(CNN)Today, we accept eclipses, meteor showers, plagues and unseasonable weather to be natural phenomena, easily explained away by science. But during the more religious and superstitious Renaissance period, these phenomena were often considered signs from God.
Dated to the mid 16th century, it “gives spectacular expression to sixteenth-century Europe’s ever-increasing concern for extraordinary signs sent from God,” co-author Joshua P. Waterman writes in its introduction.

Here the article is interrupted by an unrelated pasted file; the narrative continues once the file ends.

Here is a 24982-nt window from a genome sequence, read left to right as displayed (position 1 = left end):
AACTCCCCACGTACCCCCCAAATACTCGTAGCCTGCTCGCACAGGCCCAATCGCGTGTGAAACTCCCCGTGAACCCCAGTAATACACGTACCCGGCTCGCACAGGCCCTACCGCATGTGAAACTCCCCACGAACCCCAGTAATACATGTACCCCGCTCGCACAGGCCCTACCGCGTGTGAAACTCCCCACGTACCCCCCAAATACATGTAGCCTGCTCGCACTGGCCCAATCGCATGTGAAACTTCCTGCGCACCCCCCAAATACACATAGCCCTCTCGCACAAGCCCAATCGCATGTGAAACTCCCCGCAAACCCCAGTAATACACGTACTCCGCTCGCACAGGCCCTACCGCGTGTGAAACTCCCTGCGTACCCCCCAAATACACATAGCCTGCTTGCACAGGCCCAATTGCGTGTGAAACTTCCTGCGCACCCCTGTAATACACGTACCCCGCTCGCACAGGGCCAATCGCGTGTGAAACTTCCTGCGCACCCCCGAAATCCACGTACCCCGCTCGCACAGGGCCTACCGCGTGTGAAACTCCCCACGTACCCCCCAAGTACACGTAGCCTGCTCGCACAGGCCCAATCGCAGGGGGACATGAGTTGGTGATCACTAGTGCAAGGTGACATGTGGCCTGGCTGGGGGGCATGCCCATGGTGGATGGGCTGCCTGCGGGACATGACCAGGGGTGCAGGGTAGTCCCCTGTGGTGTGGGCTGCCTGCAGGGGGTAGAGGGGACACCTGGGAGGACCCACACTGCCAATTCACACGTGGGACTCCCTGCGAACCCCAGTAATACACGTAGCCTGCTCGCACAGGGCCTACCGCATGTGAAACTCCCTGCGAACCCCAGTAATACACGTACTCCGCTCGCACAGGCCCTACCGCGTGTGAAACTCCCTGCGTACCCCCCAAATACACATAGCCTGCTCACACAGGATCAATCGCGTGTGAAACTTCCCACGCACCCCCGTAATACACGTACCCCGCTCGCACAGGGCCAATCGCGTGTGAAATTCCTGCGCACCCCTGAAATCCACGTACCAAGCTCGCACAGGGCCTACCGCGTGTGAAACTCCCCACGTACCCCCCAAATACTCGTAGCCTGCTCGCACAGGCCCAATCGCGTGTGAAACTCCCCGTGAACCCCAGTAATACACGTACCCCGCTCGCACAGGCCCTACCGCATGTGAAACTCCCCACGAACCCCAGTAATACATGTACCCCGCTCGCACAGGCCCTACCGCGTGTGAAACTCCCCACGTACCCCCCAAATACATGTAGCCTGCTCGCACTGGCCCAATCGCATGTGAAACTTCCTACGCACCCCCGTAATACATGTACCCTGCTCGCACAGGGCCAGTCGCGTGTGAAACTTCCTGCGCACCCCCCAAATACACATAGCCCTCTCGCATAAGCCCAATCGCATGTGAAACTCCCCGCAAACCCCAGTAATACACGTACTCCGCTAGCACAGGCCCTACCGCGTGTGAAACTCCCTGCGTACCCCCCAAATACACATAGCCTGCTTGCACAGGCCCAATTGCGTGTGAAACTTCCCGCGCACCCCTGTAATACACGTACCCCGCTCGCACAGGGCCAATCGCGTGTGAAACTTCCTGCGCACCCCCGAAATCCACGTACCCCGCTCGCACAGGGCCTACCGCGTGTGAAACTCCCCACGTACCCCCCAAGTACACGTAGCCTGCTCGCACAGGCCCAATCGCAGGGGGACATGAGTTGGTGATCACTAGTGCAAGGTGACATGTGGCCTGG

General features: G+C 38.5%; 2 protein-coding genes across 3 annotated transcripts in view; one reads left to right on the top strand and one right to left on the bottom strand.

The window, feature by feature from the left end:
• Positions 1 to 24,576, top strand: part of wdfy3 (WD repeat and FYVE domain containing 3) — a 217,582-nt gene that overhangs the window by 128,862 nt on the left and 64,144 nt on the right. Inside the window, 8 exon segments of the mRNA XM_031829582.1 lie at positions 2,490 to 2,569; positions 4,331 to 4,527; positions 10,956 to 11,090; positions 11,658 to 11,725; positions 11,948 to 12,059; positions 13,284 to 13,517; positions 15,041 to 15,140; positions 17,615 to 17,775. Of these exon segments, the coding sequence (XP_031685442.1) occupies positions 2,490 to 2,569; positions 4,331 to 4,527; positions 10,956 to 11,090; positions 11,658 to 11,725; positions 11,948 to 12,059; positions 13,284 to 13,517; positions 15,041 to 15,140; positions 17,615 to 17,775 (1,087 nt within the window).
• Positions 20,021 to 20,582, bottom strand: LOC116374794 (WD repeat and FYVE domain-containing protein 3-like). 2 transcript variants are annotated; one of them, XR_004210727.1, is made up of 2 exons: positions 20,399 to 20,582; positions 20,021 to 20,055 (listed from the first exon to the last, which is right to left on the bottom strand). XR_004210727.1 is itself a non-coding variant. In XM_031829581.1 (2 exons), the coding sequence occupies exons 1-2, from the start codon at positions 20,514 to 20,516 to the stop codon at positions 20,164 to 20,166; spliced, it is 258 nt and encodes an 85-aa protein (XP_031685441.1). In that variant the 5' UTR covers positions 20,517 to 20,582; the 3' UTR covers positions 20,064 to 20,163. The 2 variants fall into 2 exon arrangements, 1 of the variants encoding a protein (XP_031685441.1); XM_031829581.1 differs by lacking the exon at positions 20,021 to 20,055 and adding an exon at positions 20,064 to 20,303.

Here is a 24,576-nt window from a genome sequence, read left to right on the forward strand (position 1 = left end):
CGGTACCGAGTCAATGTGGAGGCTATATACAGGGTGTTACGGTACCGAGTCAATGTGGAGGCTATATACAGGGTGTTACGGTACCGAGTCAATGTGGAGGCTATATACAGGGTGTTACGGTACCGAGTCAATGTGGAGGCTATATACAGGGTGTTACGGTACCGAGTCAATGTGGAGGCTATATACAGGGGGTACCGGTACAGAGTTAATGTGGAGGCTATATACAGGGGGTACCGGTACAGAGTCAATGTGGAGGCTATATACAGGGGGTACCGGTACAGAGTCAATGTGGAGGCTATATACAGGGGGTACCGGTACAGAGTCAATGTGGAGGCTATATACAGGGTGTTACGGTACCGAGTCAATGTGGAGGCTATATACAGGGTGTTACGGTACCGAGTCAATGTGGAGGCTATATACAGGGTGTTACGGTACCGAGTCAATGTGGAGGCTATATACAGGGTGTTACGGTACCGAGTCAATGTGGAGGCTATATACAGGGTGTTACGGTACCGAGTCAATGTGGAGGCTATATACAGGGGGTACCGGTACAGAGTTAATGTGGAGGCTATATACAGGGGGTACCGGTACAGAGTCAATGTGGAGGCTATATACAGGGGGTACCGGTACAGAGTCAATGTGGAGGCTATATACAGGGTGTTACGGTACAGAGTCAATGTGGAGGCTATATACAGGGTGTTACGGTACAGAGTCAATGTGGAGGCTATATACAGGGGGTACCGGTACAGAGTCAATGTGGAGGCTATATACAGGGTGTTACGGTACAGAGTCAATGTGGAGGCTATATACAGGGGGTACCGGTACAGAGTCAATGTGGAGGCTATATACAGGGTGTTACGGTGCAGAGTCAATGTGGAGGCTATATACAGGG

“The preoccupations that the present manuscript reflects were by no means unprecedented. They built upon traditions of omens and prophecy reaching back to Classical Antiquity and the Bible.”
Outside of the merely unexplained, the book delves into the truly impossible, dedicating substantial pages to freakish creatures, including a flock of flying crowned dragons and a raging seven-headed sea monster. Some scenes, such as Noah’s Ark before the mythical flood, are taken from the Old Testament and local folklore.